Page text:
Harvard Law School Makes Online Zero-L Course Free for All U.S. Law Schools Due to Coronavirus
For Kennedy School Fellows, Epstein-Linked Donors Present a Moral Dilemma
Tenants Grapple with High Rents and Local Turnover at Asana-Owned Properties
In April, Theft Surged as Cambridge Residents Stayed at Home
The History of Harvard's Commencement, Explained
Students at Harvard will go to great lengths for fur.
Despite the warning of the Handbook for Students that "no student may keep an animal in a building owned or leased by the College," undergraduates desperate for furry companionship have found ways to get around the sanctions against four-footed friends.
Take Max, a house-cat living somewhere near the river. His stay at his dorm-of-residence was jeopardized one day by a routine maintenance visit.
"Once the Facilities Maintenance people came to do some work and we had to hide Max in the bathroom, but Max started mewing," says Max's owner in an e-mail. "One of them started walking around cooing 'Where's the kitty?', but it wasn't a problem. They just said to make sure he wouldn't get out."
She said she decided to keep him here because she and her roommate "missed the distinctive feel of having a cat to come home to."
Max's owner, a sophomore who calls herself a "friend of felines," says that having a cat around is "definitely therapeutic."
"Max was kind of dumb for a cat, but he was gentle and sweet, and you never had to worry about seeming smart or funny or interesting for him. He was easy to be with," she says.
Sounds like a good boyfriend.
Unfortunately, Max "had litter-box issues" and was recently donated to a new owner.
But not all pets need a litter box. Some of our not-so-furry friends provide comfort as well.
One student who asked to be referred to only as "Gabriela" (not her real name) said she would miss her aquatic frog "Toby" if he weren't around.
"When I hear him croaking at night, peaceful in his little tank, it makes me realize how stressed-out we get as students," said Gabriela. "His croaking brings me back to reality, it relaxes me, it's a very soothing noise, and also just looking at him playing in the water is also therapeutic."
Although Gabriela has never been caught with Toby on campus, she said there have been some close calls.
"[Last year] an inspector came up the stairs. My roommates dived to hide the toaster and the hotpot but they didn't even think about Toby. He was sitting in plain view right next to my desk. Luckily he didn't make any noises and [the inspector] didn't even notice."
Although Harvard employees generally are as strict about pets as bouncers at the Grille are about IDs, students find there are other problems inherent in owning a pet at Harvard.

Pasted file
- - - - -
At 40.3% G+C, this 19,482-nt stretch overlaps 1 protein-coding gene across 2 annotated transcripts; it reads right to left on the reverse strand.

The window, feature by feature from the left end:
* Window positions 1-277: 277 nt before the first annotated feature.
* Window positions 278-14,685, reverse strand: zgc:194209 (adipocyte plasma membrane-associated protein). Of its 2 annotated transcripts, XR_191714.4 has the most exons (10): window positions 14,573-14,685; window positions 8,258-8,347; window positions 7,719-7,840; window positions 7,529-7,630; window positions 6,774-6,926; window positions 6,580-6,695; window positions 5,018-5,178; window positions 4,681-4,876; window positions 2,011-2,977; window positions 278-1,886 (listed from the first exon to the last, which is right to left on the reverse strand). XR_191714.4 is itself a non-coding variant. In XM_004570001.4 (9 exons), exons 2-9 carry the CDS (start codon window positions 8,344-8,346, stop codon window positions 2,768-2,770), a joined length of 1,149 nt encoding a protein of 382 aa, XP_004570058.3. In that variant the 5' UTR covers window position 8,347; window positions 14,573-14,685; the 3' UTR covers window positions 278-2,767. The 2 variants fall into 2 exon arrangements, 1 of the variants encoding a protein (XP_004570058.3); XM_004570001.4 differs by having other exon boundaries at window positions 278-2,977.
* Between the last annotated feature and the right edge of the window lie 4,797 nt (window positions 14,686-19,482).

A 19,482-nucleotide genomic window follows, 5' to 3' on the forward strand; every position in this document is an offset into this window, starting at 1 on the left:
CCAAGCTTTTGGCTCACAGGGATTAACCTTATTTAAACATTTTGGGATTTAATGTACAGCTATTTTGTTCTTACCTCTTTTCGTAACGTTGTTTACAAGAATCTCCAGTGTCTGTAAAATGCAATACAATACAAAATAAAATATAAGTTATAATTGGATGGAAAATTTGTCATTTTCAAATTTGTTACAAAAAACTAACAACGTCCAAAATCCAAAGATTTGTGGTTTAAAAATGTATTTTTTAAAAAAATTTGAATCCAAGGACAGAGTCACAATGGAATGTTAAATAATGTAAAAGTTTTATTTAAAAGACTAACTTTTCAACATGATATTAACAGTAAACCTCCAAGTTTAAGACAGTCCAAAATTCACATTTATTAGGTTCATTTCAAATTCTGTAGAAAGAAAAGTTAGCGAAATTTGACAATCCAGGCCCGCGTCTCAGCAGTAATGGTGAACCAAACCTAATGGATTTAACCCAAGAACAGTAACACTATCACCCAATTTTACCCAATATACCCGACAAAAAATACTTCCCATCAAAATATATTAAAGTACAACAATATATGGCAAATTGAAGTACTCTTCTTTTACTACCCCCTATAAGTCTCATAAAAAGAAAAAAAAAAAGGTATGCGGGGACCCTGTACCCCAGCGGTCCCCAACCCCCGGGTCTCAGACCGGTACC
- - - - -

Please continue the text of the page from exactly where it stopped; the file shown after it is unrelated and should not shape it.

One senior biology concentrator, who owns an African pygmy hedgehog named "Tigger," explains her difficulties.
"I hear that with some serious attention, you can get a hedgehog to be friendlier and more petlike', but it's hard to be a student here and do anything other than school, so I don't get to play with him much," she said. "I am looking forward to getting a pet that actually loves me back; when I graduate, I might get a puppy."
Puppies are harder to hide than hedgehogs, but that's not a problem for some Harvard residents, specifically tutors and masters, who are allowed to own pets.
Quincy House Co-Masters Michael Shinagel and Marjorie L. North own a puppy of the Toto variety whom they redundantly dubbed Quincy. North says in an e-mail that the dog is both for their benefit and that of the students.
"We keep a pet in residence because A. we love dogs, B. we believe that the students really miss their pets and enjoy the 'puppy therapy' that a dog in residence can provide."
"Quincy" can often be found in the Quincy courtyard surrounded by a group of undergraduates eager to play with her.
"I think it makes Quincy House more of a family environment, a warmer community, when a cute furry puppy comes bounding up to our students with pure, unadulterated enthusiasm and love," says North.
Another dog in Quincy was fortunate enough to make it into the facebook. "Loki Lund," pet of Assistant Senior Tutor Louisa Lund, has her picture along with her facetious e-mail (loki@valhalla), concentration (anthropology and canine studies) and her phone number (woof!) in the book.
But for some students, playing with a master's dog once in a while is just not enough. Although local lore has it that pets are banned because cats were left to starve in dorms over winter break, some more responsible pet owners still say that they need their furry, or slimy, or spiny creatures to get through the day. After all, sometimes we all just need something to cuddle.
Want to keep up with breaking news? Subscribe to our email newsletter.